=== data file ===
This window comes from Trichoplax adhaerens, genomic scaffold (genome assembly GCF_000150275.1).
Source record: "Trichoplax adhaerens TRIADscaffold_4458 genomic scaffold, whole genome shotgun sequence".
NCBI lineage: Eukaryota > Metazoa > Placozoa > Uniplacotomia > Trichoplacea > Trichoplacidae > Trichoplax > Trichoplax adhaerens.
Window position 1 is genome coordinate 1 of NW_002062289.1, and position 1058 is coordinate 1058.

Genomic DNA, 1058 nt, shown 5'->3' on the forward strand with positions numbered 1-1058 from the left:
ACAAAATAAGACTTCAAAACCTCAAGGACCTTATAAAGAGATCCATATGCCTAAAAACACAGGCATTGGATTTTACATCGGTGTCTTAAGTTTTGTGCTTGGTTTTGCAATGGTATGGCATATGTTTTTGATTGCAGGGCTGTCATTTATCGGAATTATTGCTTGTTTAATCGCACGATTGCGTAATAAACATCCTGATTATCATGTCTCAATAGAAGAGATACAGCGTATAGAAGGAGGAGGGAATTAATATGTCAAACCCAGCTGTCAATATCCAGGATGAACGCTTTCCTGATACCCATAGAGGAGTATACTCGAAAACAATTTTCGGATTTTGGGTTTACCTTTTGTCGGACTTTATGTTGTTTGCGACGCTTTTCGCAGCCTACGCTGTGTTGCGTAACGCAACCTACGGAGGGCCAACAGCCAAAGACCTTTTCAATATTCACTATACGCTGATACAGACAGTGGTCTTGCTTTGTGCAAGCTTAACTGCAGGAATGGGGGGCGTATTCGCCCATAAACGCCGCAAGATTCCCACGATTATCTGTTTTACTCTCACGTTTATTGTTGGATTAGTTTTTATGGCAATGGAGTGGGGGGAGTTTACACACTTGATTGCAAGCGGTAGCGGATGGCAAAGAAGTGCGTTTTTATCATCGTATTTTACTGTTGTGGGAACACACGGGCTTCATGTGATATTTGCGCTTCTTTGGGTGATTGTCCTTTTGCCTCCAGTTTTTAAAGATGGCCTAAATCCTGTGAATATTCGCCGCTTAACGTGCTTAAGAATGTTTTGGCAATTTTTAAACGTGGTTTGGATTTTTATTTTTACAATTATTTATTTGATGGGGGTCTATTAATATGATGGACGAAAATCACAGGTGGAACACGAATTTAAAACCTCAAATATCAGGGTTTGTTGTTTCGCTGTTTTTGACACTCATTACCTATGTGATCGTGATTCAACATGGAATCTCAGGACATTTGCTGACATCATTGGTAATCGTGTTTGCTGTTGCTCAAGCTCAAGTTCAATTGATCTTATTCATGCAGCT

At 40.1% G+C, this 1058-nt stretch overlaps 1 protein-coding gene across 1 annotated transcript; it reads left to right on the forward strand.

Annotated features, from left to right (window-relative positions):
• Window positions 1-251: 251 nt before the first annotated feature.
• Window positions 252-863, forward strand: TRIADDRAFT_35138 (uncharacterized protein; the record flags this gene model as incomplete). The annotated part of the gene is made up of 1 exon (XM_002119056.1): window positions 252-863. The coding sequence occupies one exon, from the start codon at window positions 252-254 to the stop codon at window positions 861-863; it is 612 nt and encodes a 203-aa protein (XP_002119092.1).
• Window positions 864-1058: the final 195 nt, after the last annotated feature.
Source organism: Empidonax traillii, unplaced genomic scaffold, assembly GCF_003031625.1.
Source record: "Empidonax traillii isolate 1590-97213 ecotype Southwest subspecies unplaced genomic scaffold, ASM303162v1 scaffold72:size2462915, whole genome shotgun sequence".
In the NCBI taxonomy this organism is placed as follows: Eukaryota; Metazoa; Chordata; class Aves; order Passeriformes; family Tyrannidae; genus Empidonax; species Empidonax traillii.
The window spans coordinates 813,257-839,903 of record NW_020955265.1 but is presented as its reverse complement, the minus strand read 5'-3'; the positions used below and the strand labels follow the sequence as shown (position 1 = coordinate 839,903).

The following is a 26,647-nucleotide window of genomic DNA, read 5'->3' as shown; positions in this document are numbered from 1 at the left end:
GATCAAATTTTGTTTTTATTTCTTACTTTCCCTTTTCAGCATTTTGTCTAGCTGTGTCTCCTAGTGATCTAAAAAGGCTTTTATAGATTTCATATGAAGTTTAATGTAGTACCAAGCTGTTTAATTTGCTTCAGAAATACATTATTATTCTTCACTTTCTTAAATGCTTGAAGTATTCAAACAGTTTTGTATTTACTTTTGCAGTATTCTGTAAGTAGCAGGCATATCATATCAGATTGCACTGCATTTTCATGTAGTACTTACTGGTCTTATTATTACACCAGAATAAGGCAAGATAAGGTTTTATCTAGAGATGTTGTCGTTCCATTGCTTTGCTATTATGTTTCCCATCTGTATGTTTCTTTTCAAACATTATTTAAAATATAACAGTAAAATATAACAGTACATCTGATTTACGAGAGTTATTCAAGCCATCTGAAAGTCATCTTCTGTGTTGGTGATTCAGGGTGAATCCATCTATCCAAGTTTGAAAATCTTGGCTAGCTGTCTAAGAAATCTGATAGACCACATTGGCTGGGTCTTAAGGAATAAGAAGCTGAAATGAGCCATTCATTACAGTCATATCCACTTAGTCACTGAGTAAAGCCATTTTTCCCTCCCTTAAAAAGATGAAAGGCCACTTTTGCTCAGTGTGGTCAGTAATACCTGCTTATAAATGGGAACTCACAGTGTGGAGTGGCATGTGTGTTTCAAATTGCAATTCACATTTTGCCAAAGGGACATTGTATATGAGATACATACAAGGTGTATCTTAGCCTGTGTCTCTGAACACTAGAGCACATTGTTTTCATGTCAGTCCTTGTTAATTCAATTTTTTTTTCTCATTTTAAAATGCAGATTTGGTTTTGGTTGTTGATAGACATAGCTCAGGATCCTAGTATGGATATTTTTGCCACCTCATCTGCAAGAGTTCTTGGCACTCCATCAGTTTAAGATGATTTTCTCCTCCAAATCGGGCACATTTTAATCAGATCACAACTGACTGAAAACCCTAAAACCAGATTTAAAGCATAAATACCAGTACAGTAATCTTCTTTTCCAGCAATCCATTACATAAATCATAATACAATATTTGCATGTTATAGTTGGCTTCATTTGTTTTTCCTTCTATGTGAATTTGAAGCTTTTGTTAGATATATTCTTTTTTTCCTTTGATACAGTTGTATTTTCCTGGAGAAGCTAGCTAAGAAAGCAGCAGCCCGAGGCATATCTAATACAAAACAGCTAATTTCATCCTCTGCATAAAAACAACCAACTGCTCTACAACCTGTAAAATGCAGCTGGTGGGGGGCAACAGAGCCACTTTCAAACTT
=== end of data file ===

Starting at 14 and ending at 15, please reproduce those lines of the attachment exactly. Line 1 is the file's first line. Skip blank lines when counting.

In the NCBI taxonomy this organism is placed as follows: Eukaryota; Metazoa; Chordata; class Aves; order Passeriformes; family Tyrannidae; genus Empidonax; species Empidonax traillii.
The window spans coordinates 813,257-839,903 of record NW_020955265.1 but is presented as its reverse complement, the minus strand read 5'-3'; the positions used below and the strand labels follow the sequence as shown (position 1 = coordinate 839,903).